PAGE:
Economy wrong for sales tax hikes |

Economy wrong for sales tax hikes

Richard Carnes

1) Borrow money from Mr. Banker in order to continue living at our present level, and maybe even buy a new car or refrigerator in the process.

2) Cut back on expenses and wait patiently for the terotechnologist to come home and put the national house in order.

Similar to others with an intelligence level nestled somewhere between Einstein and a Teletubby, we always choose door No. 2, cutting back where needed and basically doing without until monetary trends do an about-face.

However, government thinks different.

Government’s intelligence level is either so high that the rest of us are too dense to comprehend its long-term strategy, or it is so low that even Tinky Winky would have to burrow in a hole to look it in the eye.

Government always seems to choose No. 1, in part because they are their very own bankers, but mainly because of one very simple concept based upon centuries of experience: They can.

Regardless of your government’s choice of style – whether it be democracy, communism, monarchy, dictatorship, or the Taliban-preferred anarchy – its choice of rules governs changes on a daily basis.

With that in mind, consider two of the tax increase proposals that now will be on next November’s ballot:

1) A 0.5 percent increase in the town’s 4 percent sales tax, as well as a 1.5 percent increase on short-term lodging accommodations to be used toward paying off $46 million in debt incurred in selling bonds to fund a new conference center in Lionshead.

2) A 4 mill increase in property taxes to be used for the maintenance of town infrastructure and “some” capital projects.

Let me get this straight. Sales tax receipts have been as flat as the sales of rear-entry ski boots for seven years in a row. They don’t cover nearly as much of the town’s budget as they did in the past, yet they are going to attempt to increase it in order to take on more debt?

Don’t get me wrong, I am all for the conference center. But hoping to fund at least part of it through an already declining revenue source is like calling your broker and demanding he purchase 10,000 shares of Enron, WorldCom and Tyco – each – because you just know that they will come back someday.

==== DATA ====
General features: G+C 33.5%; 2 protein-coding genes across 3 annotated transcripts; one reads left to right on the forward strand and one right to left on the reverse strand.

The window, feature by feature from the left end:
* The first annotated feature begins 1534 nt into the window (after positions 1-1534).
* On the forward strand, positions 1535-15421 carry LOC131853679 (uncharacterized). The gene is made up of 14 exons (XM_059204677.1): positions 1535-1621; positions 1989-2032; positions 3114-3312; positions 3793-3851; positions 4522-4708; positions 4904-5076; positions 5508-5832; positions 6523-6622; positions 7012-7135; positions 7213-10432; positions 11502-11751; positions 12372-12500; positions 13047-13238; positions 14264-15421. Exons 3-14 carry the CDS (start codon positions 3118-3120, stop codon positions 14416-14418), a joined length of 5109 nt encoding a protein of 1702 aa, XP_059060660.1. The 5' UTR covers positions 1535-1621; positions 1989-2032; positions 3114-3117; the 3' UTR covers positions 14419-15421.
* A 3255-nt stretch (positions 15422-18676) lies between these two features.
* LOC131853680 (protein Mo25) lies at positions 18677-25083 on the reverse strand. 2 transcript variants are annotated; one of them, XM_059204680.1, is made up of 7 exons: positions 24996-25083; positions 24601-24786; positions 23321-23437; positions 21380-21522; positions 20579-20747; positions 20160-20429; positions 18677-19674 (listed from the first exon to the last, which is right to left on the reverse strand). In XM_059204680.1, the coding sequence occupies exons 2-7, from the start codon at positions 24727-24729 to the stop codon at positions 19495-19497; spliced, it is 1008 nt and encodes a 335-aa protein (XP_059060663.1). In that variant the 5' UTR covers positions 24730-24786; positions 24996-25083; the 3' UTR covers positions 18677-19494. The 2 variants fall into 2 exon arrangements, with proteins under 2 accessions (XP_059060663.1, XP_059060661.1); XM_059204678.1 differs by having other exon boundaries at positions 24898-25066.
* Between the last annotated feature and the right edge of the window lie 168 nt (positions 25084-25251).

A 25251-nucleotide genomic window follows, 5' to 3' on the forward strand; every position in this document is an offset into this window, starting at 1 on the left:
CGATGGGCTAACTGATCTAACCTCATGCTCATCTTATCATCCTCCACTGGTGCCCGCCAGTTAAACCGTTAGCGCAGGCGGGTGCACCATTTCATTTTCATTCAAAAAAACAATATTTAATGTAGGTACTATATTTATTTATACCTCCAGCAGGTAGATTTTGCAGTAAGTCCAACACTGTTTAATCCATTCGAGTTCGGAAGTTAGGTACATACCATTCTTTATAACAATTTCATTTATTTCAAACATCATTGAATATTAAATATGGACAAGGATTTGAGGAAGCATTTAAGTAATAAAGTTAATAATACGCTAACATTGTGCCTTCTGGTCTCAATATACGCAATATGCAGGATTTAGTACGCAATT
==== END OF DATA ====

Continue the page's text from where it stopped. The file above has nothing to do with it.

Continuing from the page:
This is not just a gamble, it’s tax-funded suicide based upon intuitional hunches that the market will turn around, and thus the national economy, providing hundreds of thousands of tourists with millions of dollars that they might eventually spend in Vail.

I have been for a conference center of some sort ever since Pepi’s ill-fated Congress Hall back in 1987 (I still think the name doomed the entire project), but now is not the time if this is the only choice for debt repayment.

Yes, in every instance it has been an issue, there are plenty of pessimists saying, “Now is not the time!” But it actually fits this time around. The economy hasn’t been this bad in decades, and there is no guarantee anything at all is going to turn around anytime soon.

Compare this with our current drought. We’re running out of water, we don’t know when there will be any more, and we’re protecting what little we have until then. This is basic door No. 2 philosophy.

And to top it off, they are currently “borrowing” from capital projects in order to meet everyday expenses, a concept that has proven successful year after year with such governmental agencies as the Social Security Administration.

The property tax increase is at least a more stable choice. No, it’s not an either/or proposition on the ballot, but when have you ever seen one tax increase pass in Vail, much less two?

Councilman Moffet was correct almost a year ago when he began insisting that the “fair and equitable” way toward making the town pay for itself was by raising property taxes, not sales taxes. Just because a resort-based business model worked well 20 years ago does not mean it works well today.

Moffet argued that an increase in property taxes would hit those who, according to town staff, generate the highest demand for town services.

He was correct then, and is even more so today. Those who generate the need for services are those who should be taxed for the services provided. Second-home owners, most of whom don’t vote in Vail anyway, would shoulder the majority of the increased taxes (Avon tried to do this with their buses, but chickened out).

Just because government wants to tax its way out of a problem does not mean that we should jump on the wagon and go along for the ride. Robbing Peter to pay Paul only makes Paul happy up to the point Peter goes broke.

Vail voters have a difficult choice this November. Gamble on an unknown during the weakest local economy since there was such a thing; have the majority of those who use town services pay for them; or sit back and watch the Teletubbies with the remote in one hand and a beer in the other.

Stay tuned.

Richard Carnes of Edwards can be reached at

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